What the IMF’s Single Treasury Account System actually means

The government has been dragging its feet on implementation for nearly a year-and-a-half now

Everytime there is an IMF programme in the country, the rhetoric surrounding it focuses overwhelmingly on the conditions being imposed in exchange for the IMF providing funds to Pakistan. The concept is that when a country borrows from the IMF, its government agrees to adjust its economic policies to overcome the problems that led it to seek financial aid. This system of conditionality is designed to promote national ownership of strong and effective economic policies. 

The policies that the IMF sets can either be general macroeconomic guidelines, or they can be very specific steps that the organization feels the countries taking money from them need to follow. It is because of the imposition of rules like this that there is often tension between governments and the IMF. In the current second stage of the IMF programme Pakistan is in right now, one of the conditions is the adoption of a Single Treasury Account System. 

This means the IMF wants Pakistan to close all bank accounts maintained by public sector entities and the defense ministry in commercial banks. All that money is to be transferred to the central bank in one account. The concept is as simple as it sounds – all public money must be gathered in a single account maintained by the central bank. How this will work, however, is a complex issue. 

The task of adopting a Single Treasury Account System would be gargantuan. According to sources in the finance ministry handling the transition, there are roughly 50,000 bank accounts maintained just by the defense ministry, the armed forces and public sector entities including the Oil and Gas Development Company Limited (OGDCL) and National Highway Authority (NHA). Under the second phase of the financial management reforms, all of these have to be closed. 

On the 19th of August 2020, the finance division directed all federal government ministries, divisions, attached departments and subordinate offices (MDAS) to close their bank accounts with commercial banks/ financial institutions and transfer the balance funds to the federal government’s central account no 1 (non-food) with the SBP. In a circular to commercial banks and financial institutions, the SBP said that upon receipt of account closure requests, the respective branches will initiate the closure of accounts and transfer the available balances to their centralized treasuries within seven days.

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Nearly 18 months later, progress on this front has been slow. In October this year, the IMF expressed serious concerns over Islamabad’s inability to close down accounts of federal and provincial governments into private commercial banks. Under the Treasury Single Account (TSA)-1, Pakistan already agreed with the IMF to withdraw Rs2,900 billion from commercial banks and shift it into the Federal Consolidated Fund (FCA) known as the account number of the federal government with the State Bank of Pakistan. However, all-powerful ministries, including the Ministry of Defense and others, had not yet accomplished such assigned tasks within the stipulated time-frame.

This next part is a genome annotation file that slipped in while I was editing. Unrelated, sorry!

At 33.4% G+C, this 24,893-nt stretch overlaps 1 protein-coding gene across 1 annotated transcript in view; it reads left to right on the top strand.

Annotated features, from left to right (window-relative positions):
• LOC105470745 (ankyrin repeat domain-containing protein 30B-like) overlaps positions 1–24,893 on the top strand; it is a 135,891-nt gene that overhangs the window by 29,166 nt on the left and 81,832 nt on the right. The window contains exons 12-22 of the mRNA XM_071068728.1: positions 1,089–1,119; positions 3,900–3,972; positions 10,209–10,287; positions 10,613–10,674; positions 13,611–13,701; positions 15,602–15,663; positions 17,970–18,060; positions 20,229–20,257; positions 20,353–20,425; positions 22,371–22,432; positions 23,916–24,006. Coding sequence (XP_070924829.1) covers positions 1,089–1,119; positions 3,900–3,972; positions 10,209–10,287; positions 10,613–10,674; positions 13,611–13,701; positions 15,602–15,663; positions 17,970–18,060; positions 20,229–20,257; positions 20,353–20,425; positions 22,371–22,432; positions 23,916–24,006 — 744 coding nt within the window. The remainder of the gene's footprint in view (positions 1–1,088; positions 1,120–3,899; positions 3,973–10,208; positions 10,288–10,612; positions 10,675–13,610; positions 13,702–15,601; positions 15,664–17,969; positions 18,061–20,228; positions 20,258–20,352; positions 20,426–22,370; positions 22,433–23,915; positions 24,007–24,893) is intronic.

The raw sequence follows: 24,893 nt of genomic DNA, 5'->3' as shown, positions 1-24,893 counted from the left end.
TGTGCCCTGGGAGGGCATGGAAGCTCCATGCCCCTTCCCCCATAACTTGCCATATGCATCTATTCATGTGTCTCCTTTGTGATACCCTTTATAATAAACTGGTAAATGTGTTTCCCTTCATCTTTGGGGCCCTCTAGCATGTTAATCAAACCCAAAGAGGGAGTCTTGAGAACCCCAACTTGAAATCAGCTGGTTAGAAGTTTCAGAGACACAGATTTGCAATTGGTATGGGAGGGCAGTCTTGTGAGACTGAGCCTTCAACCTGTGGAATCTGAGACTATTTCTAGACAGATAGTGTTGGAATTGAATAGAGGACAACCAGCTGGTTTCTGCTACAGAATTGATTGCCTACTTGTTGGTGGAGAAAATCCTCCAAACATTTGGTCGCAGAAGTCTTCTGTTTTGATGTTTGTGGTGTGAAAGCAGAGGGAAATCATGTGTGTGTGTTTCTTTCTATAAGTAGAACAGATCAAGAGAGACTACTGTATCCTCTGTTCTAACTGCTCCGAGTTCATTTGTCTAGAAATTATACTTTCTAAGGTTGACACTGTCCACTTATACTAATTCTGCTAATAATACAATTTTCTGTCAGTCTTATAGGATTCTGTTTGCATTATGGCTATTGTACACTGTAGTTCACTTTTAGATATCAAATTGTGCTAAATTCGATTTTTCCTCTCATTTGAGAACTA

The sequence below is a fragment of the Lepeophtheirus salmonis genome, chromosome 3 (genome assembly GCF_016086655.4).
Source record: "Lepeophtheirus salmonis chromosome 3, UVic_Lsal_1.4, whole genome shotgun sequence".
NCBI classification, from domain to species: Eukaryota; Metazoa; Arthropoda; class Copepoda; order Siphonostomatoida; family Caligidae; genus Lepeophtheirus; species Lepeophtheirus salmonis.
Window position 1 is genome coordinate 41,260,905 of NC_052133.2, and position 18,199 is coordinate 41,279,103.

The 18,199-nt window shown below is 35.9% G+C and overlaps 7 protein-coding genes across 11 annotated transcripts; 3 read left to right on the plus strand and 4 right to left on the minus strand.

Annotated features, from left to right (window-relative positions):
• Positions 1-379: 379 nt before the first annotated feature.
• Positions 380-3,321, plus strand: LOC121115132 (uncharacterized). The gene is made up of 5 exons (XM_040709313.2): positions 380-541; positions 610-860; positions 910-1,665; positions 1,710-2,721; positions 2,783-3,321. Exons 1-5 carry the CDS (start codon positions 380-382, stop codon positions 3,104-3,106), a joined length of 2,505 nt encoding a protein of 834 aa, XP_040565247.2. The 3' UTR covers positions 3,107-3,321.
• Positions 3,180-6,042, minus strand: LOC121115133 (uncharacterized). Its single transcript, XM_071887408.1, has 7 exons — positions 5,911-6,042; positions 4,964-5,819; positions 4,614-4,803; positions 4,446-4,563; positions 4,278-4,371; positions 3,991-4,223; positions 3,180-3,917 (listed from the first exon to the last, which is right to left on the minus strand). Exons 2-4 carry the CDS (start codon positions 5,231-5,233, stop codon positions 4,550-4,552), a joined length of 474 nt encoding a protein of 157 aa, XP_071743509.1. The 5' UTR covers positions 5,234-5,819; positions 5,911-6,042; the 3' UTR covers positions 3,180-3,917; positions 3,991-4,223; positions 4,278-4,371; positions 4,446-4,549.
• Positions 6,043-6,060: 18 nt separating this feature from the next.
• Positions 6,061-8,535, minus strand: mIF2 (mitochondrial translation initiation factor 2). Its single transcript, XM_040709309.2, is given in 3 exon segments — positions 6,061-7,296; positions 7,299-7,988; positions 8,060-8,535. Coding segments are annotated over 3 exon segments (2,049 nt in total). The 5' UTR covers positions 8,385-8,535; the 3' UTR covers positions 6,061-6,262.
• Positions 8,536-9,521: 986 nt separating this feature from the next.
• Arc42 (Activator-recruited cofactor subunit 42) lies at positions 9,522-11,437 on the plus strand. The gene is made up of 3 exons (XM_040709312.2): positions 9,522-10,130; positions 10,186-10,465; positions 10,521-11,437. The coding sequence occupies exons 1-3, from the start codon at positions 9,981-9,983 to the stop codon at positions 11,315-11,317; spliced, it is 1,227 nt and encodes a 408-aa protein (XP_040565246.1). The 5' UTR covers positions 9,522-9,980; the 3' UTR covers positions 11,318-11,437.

Currently, an amount of Rs1,665 billion of different federal ministries and divisions are lying into commercial banks’ accounts while over Rs1,100 billion of provincial governments is also deposited into private commercial banks. Why are government departments and wings dragging their feet on this? And more importantly, how does the TSA work and is it in Pakistan’s benefit? Profit explains.

What is a Treasury Single Account?

Much like any individual or organization, a government needs to have a bank account. A treasury single account (TSA) can be defined as a unified structure of government bank accounts enabling consolidation and optimum utilization of government cash resources. The TSA separates transaction level control from overall cash management for a country.

It is easy to imagine the TSA as a big vault where the government stashes all of its money and takes some out when needed, but it is more sophisticated than that. To put this simply, a TSA is basically just a bank account or a set of linked bank accounts that the government uses to transact all its receipts and payments. It presents a consolidated view of the government’s cash position at the end of each day.

Basically, this works on the principle of fungibility of all cash regardless of what the cash is used for. So instead of separate accounts for each type of transaction, the distinguishing of individual cash transactions is done through the accounting system. To sum it up in a line, instead of having an account for each transaction type, the government clubs its money into one account and distinguishes transactions through accounting and record keeping.

Where does the government open this account?

Considering the fact that the central bank is a fiscal agent of the government, the custody of the TSA is usually with the central bank for most countries. There is no harm in holding it at commercial banks. The aggregate nature of sums make the idea of TSAs interesting for the private sector too with a number of large public listed companies in Latin America using this mechanism too through commercial banks.

Why the government need to do this

For starters, an inventory of existing bank accounts which includes their nature, type and cash balances. Secondly, the IMF also believes that political support is important to establish a TSA. The legal and regulatory requirements to go forward with a TSA must also be met. In addition, the interbank settlement system and technological requirements must be in place. For the TSA to work well the interface between the treasury and the banking network needs to be effective and efficient. The government will also have to compressively map out accounts.